Lost Japan (Alex Kerr): Still applicable?


For me Japan is the country I hope to spend the rest of my life and therefore care a lot. By chance I came across the book “Lost Japan” by Alex Kerr again and I was wondering whether the content is still applicable after more than 14 years after first publication. Like his other book “Dogs and Demons” he shows the actual Japan and is not solely praising Japan like as if seen trough pink glasses. Seeing the reviews on Amazon, some even argue that Alex Kerr’s viewpoint is cheap Japanese journalism and that he has apparently gone native. Personally I believe in many cases he has an interesting viewpoint and his arguments make sense to me. Let me share some aspects of the book that still are very much true for me.

The importance of an official opinion instead of speaking one’s mind:
“Why did stagecraft develop to such a level in Japan? At the risk of oversimplification, I would say it was because Japan is a country where the exterior is more valued over the interior. One may see the negative effects of this in many aspects of Japanese life. For instance, the fruits and vegetables in a Japanese supermarket are all flawless in color and shape as if made from wax, but they are flavorless. The importance of the exterior may be seen in the conflict between tatemae (officially stated position) and honne (real intent), which is a stable of books written about Japan. Listening to the debates in Japan’s Diet, it is abundantly clear that tatemae is given preference over honne. Nevertheless, this emphasis on the surface is not without its positive side, for Kabuki’s unparalleled stagecraft is a direct result of such prizing of the outward.”

I often heard the same comments about the difficulty to make friends as Japanese:
“There are the people you know in high school who remain bosom buddies for life. Everyone you meet after that cannot be trusted.”

Although the attraction of Japan compared to China does not apply to me – at least I think so – still there is some truth in it. Personally I think living in Japan is more comfortable than anywhere else I had experienced:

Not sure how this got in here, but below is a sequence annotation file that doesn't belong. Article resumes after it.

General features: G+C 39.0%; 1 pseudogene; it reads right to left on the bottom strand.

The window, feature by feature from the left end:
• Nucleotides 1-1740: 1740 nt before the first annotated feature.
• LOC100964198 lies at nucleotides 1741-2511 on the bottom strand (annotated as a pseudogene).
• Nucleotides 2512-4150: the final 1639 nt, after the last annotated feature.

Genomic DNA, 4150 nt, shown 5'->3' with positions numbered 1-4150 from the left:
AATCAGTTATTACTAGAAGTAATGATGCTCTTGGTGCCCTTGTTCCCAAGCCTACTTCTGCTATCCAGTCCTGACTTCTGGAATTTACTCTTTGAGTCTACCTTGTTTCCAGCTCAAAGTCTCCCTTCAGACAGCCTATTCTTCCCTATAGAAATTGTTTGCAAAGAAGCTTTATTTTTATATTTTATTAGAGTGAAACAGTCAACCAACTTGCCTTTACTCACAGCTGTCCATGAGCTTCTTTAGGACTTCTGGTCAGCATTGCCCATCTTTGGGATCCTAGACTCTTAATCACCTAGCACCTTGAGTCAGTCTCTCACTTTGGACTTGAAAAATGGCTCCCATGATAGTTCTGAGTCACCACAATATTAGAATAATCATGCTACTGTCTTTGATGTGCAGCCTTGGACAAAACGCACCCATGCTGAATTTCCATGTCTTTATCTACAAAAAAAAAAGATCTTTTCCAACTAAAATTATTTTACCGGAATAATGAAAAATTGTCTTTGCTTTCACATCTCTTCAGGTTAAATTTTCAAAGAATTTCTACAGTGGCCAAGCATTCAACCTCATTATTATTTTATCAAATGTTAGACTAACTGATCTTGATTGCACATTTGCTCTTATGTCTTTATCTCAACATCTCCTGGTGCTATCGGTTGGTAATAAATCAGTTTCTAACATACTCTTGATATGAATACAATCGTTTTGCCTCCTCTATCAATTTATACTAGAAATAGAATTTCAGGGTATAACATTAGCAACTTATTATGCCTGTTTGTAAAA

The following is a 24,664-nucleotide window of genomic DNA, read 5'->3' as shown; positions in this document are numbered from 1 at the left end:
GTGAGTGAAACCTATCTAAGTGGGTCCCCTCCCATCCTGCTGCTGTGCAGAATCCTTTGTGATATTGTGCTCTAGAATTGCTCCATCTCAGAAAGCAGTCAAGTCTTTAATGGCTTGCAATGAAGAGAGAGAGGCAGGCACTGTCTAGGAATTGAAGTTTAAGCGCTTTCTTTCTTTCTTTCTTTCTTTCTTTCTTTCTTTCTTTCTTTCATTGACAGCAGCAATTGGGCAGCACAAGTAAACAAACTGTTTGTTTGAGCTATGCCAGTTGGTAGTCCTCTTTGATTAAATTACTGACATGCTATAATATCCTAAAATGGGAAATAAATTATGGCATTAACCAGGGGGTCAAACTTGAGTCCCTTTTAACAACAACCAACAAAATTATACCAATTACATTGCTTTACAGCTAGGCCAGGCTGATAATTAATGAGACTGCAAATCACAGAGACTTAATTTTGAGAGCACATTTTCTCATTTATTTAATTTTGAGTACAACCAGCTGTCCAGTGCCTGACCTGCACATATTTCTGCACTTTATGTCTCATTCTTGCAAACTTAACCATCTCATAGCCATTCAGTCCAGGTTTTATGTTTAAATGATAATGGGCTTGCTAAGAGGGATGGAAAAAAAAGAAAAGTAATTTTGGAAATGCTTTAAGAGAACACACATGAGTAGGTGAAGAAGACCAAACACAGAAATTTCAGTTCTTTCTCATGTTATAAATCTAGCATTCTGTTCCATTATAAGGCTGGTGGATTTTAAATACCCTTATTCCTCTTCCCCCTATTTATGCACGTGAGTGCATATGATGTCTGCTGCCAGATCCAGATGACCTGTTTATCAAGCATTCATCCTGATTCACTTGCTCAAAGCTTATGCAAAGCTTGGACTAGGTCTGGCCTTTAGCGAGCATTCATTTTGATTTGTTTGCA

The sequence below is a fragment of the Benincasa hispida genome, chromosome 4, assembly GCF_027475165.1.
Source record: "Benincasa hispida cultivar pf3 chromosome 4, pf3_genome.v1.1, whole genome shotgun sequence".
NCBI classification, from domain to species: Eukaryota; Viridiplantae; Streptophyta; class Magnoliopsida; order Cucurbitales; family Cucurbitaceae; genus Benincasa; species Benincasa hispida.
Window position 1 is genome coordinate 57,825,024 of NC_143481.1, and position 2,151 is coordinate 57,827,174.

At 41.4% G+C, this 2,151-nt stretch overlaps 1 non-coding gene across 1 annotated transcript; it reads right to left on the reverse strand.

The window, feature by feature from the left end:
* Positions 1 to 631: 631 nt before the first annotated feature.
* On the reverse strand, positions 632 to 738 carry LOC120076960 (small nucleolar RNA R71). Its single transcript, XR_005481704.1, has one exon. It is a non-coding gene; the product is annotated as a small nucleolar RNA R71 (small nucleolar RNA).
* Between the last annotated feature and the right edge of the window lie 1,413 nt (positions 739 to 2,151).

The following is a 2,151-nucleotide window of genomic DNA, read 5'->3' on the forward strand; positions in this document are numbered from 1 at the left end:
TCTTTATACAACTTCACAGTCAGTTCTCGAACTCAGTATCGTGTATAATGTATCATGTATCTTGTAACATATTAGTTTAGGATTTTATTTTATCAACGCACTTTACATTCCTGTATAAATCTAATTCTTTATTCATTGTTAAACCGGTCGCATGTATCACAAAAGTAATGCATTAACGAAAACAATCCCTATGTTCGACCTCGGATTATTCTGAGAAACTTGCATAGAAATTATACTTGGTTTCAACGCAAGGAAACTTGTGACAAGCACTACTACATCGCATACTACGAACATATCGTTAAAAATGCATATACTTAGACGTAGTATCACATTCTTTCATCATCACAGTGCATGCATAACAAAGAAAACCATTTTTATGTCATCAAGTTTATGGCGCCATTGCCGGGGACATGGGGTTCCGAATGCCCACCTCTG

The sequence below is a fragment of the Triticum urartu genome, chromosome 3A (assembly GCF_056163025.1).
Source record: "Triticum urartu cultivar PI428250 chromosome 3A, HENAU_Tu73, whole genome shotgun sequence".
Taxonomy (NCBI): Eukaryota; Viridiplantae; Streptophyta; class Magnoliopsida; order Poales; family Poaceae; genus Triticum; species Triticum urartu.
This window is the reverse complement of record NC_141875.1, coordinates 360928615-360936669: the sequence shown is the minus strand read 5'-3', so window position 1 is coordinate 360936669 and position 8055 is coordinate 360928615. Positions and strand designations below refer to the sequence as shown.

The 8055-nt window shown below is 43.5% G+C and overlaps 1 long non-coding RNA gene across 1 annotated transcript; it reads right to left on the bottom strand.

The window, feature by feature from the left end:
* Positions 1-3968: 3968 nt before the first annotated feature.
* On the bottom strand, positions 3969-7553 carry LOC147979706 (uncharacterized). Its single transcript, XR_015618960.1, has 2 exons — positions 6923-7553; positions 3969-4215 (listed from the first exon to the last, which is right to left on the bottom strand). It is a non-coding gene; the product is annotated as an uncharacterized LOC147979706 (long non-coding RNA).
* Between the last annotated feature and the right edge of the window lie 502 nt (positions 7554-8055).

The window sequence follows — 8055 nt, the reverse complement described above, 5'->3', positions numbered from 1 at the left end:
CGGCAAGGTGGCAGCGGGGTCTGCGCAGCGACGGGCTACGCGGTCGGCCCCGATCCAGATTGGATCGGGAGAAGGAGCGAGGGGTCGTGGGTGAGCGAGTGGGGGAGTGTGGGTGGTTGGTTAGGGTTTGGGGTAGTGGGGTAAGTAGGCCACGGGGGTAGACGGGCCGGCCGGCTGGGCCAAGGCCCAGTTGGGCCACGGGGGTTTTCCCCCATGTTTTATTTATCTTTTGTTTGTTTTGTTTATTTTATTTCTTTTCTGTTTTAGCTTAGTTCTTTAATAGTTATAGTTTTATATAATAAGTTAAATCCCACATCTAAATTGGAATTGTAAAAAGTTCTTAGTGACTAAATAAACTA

“I will surely be criticized for making broad generalizations about the nature of Japanologists and Sinologists – but can’t resist. Lovers of China are thinkers; lovers of Japan, sensuous. People drawn to China are restless, adventurous types, with critical minds…..China will never allow you to sit back and think, “all is perfect.” Japan, on the other hand, with its social pattern designed to cocoon everyone and everything from harsh reality, is much more comfortable to live in. Well-established rhythms and politeness shield you from most unpleasantness.”

As for the last quote, I see some truth in it and now I am still wondering whether truly education could be the origin for the commonly complained lack of creativity and originality. At the same time from Japanese perspective my drive and desire for constant improvement could be my disadvantage for finding truly happiness as being average:
“It has often been pointed out that the Japanese educational system aims to produce a high average level of achievement for all, rather than an excellence for a few. Students in school are not encouraged to stand out and ask questions, with the result that the Japanese become conditioned to a life of the average…Americans are taught from childhood to show creativity. If you do not “become a unique person”, then you are led to believe you have something wrong with you… I sometimes think that the requirement to “be interesting” inculturated by American education might be a very cruel thing. Since most of us lead a commonplace lives, it is a foregone conclusion that we will be disappointed. But in Japan, people are conditioned to be satisfied with average, so they can’t fail but to be happy with their lots.”

Basically I think the message of Alex Kerr is still correct that a lot of cultural knowledge and goods are lost in Japan, but I need to say that this is not only a Japanese phenomenon. Although time has passed, I still recommend “Lost Japan” as a book with great insights for foreigners and a wake up call for Japanese.

Brought to you by Sibylle Ito (シビル伊藤)

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